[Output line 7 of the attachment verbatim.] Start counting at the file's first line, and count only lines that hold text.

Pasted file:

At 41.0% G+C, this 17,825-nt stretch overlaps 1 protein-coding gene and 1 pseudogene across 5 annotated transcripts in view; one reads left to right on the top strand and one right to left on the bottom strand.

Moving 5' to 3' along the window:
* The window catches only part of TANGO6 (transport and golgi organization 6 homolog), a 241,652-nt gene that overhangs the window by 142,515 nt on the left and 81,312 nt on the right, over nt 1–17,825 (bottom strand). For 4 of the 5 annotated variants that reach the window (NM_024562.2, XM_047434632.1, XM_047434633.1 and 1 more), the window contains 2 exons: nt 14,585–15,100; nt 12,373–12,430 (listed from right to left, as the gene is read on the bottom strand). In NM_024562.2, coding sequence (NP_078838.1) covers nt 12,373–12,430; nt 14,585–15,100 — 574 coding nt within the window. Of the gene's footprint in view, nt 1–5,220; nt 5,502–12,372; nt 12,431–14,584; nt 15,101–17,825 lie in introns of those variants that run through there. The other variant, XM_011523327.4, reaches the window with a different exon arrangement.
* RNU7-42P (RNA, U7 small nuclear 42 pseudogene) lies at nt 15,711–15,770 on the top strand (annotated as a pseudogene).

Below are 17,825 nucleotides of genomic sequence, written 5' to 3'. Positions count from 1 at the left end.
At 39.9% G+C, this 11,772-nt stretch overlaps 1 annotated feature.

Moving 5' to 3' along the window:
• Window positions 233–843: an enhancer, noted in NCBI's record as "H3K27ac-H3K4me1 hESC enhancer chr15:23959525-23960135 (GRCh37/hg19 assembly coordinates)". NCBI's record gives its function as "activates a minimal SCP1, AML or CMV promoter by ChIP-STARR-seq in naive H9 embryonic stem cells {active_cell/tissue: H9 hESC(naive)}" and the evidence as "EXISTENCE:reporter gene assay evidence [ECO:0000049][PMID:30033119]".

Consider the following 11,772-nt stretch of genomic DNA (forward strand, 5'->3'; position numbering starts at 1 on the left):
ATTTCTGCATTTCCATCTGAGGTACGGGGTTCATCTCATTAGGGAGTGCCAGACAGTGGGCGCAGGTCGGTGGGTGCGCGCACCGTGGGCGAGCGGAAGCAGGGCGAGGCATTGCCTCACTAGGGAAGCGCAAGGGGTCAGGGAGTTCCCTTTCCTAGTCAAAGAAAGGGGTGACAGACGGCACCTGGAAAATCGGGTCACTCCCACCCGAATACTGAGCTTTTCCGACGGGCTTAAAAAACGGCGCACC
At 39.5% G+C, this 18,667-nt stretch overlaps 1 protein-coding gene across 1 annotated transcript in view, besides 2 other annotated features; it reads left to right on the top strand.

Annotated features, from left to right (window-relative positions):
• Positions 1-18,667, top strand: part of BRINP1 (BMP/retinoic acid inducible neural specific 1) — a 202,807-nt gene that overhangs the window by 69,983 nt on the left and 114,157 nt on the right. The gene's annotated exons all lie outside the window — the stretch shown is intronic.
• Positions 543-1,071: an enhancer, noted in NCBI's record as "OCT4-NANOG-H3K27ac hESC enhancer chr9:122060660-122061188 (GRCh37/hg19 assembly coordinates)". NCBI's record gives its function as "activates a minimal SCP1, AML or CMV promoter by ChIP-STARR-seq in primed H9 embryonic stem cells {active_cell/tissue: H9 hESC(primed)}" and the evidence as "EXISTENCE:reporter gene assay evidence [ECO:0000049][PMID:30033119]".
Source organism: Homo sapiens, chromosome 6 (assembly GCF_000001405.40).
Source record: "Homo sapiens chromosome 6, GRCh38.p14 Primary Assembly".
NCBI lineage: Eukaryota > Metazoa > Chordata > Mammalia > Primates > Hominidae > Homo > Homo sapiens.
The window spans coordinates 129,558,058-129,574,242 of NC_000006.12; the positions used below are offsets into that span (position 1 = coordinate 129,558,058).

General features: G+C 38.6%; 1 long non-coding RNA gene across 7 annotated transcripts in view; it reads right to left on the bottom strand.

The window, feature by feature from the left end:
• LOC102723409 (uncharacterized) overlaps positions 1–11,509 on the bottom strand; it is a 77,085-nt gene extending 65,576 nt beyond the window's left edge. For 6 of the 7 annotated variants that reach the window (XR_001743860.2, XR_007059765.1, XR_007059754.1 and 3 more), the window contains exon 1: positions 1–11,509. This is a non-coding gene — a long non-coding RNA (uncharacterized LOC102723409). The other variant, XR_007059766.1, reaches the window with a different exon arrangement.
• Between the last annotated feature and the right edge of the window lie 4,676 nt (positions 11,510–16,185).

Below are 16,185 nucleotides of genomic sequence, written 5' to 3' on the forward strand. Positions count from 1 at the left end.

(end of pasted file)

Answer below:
Moving 5' to 3' along the window: